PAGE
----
On 16 April, further health professions were added to prepare for any surge in workforce demand resulting from COVID-19. Around 5,000 physiotherapists, psychologists and diagnostic radiographers were added from 20 April.

A third phase has begun with 180 Aboriginal and Torres Strait Islander Health Practitioners contacted and given the opportunity to opt in (as opposed to opt out). At 30 June, 20 practitioners had registered their interest and were joining the sub-register on 1 July 2020.

Enabling an online upload service

Due to the pandemic our state and territory offices were temporarily closed to the public. As a result, it was essential to find a way to help people lodge their applications online, and make sure Ahpra staff working from home could receive and process application forms electronically.

From 27 March, applicants and registered health practitioners were given access to an online upload service that allows them to submit applications and other forms with supporting documents. This significantly reduced hardcopy submissions, enabling practitioners to join the healthcare workforce sooner by reducing the time required to mail and process information. Applicants, registered health practitioners and external stakeholders were advised of the availability of the online upload service via Ahpra and National Board websites, social media posts and emails to major stakeholders.

Changes to presenting requirement

When we closed the Ahpra offices in each state and territory in late March, we were not sure how many eligible applicants arrived in Australia before our borders were closed. It was important to introduce interim measures quickly to replace the requirement for people to attend in person at an Ahpra office to have their identity verified.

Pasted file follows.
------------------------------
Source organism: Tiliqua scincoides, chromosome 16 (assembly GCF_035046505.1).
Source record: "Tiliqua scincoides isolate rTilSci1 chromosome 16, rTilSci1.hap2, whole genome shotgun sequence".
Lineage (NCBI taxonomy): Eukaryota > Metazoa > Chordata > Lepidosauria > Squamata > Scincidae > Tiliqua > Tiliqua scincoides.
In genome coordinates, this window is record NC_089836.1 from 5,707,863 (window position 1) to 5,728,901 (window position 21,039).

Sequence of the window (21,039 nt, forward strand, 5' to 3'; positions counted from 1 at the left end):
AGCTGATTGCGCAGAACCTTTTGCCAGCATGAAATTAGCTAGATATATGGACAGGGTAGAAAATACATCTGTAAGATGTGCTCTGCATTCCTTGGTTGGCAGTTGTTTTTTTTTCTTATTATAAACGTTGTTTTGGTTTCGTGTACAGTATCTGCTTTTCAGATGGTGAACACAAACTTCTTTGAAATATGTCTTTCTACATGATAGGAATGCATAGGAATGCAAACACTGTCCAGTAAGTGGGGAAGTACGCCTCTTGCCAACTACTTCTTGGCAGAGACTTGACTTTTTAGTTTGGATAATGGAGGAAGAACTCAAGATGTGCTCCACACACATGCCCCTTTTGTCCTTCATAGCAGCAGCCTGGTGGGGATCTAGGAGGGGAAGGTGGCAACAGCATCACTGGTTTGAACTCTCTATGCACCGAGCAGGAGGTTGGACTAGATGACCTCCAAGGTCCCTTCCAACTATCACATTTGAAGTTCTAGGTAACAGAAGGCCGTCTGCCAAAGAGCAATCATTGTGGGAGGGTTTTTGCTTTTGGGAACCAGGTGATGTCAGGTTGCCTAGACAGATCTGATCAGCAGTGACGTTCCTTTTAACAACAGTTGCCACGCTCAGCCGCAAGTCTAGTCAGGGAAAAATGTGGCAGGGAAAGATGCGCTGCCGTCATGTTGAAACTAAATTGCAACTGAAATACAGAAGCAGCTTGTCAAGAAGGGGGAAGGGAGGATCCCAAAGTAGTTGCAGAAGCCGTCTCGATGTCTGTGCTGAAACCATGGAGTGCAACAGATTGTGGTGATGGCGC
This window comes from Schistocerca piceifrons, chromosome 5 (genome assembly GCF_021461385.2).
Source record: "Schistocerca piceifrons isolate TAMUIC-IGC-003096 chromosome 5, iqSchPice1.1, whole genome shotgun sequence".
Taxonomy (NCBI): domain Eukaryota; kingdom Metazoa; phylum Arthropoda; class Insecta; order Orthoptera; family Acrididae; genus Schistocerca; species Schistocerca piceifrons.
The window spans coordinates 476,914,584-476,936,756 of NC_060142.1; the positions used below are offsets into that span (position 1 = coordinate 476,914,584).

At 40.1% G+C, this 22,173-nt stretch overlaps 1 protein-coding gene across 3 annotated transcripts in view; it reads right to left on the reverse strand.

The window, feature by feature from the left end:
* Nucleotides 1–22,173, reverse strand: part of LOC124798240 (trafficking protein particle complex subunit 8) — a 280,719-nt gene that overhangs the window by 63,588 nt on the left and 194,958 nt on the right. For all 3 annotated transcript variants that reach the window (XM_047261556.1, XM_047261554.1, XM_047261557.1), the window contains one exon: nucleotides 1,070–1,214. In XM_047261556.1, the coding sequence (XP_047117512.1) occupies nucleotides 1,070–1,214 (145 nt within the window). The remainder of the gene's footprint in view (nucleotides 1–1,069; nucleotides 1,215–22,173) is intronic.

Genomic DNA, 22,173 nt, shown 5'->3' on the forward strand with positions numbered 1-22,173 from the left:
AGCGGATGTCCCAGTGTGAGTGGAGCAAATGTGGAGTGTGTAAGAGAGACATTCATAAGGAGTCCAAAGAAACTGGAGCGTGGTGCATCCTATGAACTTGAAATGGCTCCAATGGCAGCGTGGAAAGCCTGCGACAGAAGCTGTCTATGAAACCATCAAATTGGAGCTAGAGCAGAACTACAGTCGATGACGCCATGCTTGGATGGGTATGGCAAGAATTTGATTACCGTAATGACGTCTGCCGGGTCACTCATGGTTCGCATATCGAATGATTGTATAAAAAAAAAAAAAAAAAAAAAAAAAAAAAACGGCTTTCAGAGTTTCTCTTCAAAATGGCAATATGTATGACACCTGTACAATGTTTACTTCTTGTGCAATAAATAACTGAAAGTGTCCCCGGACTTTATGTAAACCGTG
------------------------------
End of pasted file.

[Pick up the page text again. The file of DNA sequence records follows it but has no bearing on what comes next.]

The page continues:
We worked with health service providers to find a solution. To enable people to join the workforce quickly, overseas applicants who hold current in-principle approval of registration are now able to present in person at their intended place of employment in Australia rather than to an Ahpra office to have their identity verified and identity documents certified by a registered health practitioner. That practitioner or other employee at the intended place of employment then submits a copy of the documents to Ahpra via email for final assessment.

Changes to arrivals of overseas graduates

Australia closed its borders on 20 March and this development appears to have contributed to a noticeable difference in the number of new registration applications received from overseas-qualified applicants. From 1 April to 30 June, Ahpra received 12.8% fewer applications (852) from overseas applicants with a medical qualification, in comparison to 977 applications in the same period last year.

The border restrictions have also prevented some overseas applicants holding current in-principle approval of registration to present in person at their intended place of employment to have their identity verified. As a result, from 1 April to 30 June, there was a 45.4% reduction in the number of finalised registration approvals (295) of overseas applicants with a medical qualification, in comparison to 540 approvals in the same period last year.

Countering these changes, in the same period we saw a 22.7% increase in the number of requests from international medical graduates (IMGs) with limited or provisional registration, working in Australia, to change their circumstances. A request for a change in circumstances is typically made when the IMG seeks a change to their approved employment and/or supervision arrangements. For the duration of the pandemic, the Medical Board of Australia has streamlined the process to enable IMGs who are working in hospitals to be redeployed more easily without a formal application to the Board. This change was made to ensure that IMGs are quickly available to work in the areas where the Australian health system needs them.

Nursing renewals and financial hardship

During the 2020 renewal period, nurses and midwives who self-assessed as meeting the following criteria were eligible to submit a financial hardship application:

  • experiencing financial hardship, and
  • ·not currently employed or able to work because of caring responsibilities or illness, and/or
  • waiting for the outcome of an eligibility assessment for income support payments or other COVID-19 supplements from the Australian Government.

If financial hardship was determined, the nurse or midwife became eligible to pay the applicable registration fee in two instalments: the first at the time of making the application and the second within three months of the start of the registration period.

Approximately 180 financial hardship applications were received during the renewal period. A similar approach will be offered to other professions for registration renewal.

 
 
 
Page reviewed 12/11/2020